We Promote Talented Young Scientists

We Promote Talented Young Scientists

Exciting research topics, innovative science, state-of-the-art equipment and excellent supervision: the PhD program of our IMPRS.
Zooming in on Muscle Cells

Zooming in on Muscle Cells

Max Planck Institute’s researchers use electron cryo-tomography to reveal novel molecular details of skeletal sarcomeres
The beauty of cell division

The beauty of cell division

Cell division of human cells, imaged live by lattice light-sheet microscopy. Microtubules from the mitotic spindle (yellow) allow for the duplicated chromosomes (blue) to equally separate between the newly formed daughter cells.
 Making the Invisible Visible

Making the Invisible Visible

Cryo-electron microscopy enables us to determine the 3D structure of medically relevant protein complexes.
New techniques to uncover biology

New techniques to uncover biology

Bruno is working highly interdisciplinary, as a physicist he is developing microscopes and performing the biology to measure dynamics in living cells.
From Molecule to Man

From Molecule to Man

We conduct research across borders and dimensions – ranging from small chemical molecules to cellular networks.
Diversity Promotes Creativity

Diversity Promotes Creativity

The best ideas arise when people with different perspectives cooperate. At our institute, chemists, biologists and physicists from more than 30 countries work together.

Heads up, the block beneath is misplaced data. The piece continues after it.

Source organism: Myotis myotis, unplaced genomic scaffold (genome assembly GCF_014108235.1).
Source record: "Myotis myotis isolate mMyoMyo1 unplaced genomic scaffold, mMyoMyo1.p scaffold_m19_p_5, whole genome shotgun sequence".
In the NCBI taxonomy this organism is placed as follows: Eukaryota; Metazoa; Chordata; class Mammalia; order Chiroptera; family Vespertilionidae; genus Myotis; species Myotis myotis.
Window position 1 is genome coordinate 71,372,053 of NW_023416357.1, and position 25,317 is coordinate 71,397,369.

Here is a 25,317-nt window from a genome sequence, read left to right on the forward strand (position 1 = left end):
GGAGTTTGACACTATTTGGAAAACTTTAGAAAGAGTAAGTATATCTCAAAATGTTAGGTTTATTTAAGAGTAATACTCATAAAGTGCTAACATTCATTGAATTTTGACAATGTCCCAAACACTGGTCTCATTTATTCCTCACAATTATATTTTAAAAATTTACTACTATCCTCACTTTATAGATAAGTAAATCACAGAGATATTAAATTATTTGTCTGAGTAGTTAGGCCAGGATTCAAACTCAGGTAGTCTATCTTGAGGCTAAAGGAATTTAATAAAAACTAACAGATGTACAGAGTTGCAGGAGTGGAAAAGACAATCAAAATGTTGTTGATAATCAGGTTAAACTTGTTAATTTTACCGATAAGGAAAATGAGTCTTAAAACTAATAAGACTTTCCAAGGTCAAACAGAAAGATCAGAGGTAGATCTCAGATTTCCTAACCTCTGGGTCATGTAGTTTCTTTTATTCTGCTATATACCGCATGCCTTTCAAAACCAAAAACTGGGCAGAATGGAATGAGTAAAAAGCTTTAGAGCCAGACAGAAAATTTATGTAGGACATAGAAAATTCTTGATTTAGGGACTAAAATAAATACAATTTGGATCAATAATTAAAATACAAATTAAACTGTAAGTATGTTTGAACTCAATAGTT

From Basic Research to Applications

From Basic Research to Applications

We develop new active substances for innovative therapy approaches.
Creative Networks

Creative Networks

We explore how molecular signaling networks regulate the malignant behavior of cancer cells.
Nature 2.0

Nature 2.0

Principle and design of pseudo-natural products - new opportunities for bioactive small-molecule discovery

The potential of cryo-electron tomography

We use single particle cryo-electron microscopy (cryo-EM) and cryo-electron tomography (cryo-ET) to study muscle contraction in health and disease. In particular, we apply cryo-ET to understand how muscle proteins work within their cellular environment, i.e. the myofibril. Watch this video to see why we feel that cryo-ET is the key structural biology technique of the future.

> The group of Stefan Raunser

Welcome to the MPI of Molecular Physiology

Every day the trillions of cells in our bodies ensure that we are able to see, think, speak and move. How does each cell ‘know’ what to do? How can an organism arise from millions of nanometer-sized molecules although there is no blueprint? What actually is ‘life’? For centuries, philosophers and natural scientists have been trying to solve this mystery. Many questions remain unresolved to this day.

We want to know how the building blocks of the cells organize themselves and ensure that certain chemical reactions occur at the right time in the right place – or how errors lead to the development of diseases like cancer. To achieve this, we are studying the relevant processes on multiple levels – from single molecules and larger protein complexes to whole cells.

News

Structure of key protein for cell division puzzles researchers
Max Planck Institute’s researchers provide a first 3D snapshot of the CCAN protein complex and raise fundamental questions towards the creation of artificial chromosomes

Special Honour for Max Planck Researcher Stefan Raunser